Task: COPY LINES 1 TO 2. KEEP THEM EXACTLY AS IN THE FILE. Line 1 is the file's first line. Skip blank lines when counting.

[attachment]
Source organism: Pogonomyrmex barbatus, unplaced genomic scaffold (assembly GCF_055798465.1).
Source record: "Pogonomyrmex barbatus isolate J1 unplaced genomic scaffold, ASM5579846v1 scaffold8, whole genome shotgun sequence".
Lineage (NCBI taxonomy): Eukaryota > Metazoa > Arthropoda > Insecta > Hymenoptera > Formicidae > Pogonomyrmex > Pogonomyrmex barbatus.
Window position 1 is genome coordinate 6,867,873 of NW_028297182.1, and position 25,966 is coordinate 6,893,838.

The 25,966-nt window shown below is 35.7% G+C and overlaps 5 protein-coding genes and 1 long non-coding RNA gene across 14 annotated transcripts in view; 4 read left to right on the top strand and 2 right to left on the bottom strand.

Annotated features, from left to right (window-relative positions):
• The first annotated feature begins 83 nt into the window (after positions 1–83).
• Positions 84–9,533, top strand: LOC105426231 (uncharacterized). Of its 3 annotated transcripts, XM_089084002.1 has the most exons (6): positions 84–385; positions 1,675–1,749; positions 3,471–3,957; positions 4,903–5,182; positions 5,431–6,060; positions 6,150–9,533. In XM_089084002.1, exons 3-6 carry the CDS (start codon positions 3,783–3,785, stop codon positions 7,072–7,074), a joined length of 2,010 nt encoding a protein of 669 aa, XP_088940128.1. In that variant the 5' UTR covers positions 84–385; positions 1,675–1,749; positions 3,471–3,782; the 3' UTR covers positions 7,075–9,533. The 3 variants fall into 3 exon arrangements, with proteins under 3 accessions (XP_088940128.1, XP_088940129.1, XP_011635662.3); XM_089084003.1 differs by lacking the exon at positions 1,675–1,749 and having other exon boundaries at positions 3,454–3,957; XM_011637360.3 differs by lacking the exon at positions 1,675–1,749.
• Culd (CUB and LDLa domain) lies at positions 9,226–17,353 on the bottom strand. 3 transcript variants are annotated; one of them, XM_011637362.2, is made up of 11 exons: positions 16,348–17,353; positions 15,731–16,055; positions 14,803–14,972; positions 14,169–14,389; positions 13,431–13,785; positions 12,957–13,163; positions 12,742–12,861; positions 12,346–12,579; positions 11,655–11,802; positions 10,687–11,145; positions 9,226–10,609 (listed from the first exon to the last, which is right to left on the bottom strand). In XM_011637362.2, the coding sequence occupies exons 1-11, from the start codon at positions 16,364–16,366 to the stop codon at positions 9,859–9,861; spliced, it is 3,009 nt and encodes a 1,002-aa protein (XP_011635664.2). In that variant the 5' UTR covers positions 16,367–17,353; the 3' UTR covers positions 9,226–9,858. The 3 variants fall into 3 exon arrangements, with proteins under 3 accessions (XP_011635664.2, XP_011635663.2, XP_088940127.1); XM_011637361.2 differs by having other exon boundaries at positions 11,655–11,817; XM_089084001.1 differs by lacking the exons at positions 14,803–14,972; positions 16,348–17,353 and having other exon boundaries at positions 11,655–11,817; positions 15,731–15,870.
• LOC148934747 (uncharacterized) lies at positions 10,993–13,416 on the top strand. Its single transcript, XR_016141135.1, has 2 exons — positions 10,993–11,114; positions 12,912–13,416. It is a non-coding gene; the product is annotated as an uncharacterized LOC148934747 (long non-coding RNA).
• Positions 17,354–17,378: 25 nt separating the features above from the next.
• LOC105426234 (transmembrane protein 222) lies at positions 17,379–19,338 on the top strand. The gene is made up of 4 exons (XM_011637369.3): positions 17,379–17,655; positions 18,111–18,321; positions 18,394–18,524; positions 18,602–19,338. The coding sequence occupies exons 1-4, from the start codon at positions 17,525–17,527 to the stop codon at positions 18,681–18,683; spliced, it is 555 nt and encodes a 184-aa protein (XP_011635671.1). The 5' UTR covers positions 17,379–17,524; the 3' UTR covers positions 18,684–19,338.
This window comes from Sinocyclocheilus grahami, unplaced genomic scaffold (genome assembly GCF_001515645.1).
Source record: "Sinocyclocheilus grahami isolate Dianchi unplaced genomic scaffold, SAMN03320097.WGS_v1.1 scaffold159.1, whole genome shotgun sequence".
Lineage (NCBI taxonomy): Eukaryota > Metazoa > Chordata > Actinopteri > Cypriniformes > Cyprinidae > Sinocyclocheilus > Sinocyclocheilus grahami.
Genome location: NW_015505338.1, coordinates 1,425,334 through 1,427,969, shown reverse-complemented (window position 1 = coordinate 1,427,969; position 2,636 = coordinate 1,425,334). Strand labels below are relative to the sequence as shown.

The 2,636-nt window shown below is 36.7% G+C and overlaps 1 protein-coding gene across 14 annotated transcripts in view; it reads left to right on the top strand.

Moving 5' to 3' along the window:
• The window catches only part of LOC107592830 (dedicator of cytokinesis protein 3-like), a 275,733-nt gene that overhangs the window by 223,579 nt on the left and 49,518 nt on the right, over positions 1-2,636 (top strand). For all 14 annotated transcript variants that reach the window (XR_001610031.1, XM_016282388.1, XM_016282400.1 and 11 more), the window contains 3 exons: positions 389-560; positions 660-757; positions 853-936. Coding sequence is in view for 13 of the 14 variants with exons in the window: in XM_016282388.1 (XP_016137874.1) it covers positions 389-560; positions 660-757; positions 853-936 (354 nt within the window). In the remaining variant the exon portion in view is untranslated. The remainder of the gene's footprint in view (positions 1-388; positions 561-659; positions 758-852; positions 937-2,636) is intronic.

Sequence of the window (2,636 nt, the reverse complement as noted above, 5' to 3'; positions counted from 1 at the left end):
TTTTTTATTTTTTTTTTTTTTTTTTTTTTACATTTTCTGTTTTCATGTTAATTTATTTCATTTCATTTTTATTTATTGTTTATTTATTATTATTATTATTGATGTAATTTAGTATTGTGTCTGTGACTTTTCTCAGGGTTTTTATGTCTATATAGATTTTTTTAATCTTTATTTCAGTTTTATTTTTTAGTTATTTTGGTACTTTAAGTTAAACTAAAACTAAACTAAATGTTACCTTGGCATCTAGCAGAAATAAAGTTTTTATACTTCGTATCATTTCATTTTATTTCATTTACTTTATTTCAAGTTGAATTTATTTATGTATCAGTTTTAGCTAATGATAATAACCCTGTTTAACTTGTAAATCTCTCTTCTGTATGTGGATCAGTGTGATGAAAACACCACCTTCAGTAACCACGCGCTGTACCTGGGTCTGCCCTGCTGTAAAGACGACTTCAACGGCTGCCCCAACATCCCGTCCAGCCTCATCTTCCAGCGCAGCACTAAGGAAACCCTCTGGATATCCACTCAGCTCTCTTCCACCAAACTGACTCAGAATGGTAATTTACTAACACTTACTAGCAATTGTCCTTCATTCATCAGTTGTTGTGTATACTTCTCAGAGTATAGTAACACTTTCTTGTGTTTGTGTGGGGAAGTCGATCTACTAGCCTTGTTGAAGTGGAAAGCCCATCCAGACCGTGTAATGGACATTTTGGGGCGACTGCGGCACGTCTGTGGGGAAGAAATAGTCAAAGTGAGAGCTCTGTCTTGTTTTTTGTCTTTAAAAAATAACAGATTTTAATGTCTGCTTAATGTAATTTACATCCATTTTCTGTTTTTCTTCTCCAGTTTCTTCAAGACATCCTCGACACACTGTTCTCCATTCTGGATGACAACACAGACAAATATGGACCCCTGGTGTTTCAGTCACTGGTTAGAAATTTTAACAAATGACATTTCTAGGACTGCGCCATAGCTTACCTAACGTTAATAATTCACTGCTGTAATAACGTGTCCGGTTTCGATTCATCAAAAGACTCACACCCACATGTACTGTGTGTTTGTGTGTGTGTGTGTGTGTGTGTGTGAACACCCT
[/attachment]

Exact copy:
Source organism: Pogonomyrmex barbatus, unplaced genomic scaffold (assembly GCF_055798465.1).
Source record: "Pogonomyrmex barbatus isolate J1 unplaced genomic scaffold, ASM5579846v1 scaffold8, whole genome shotgun sequence".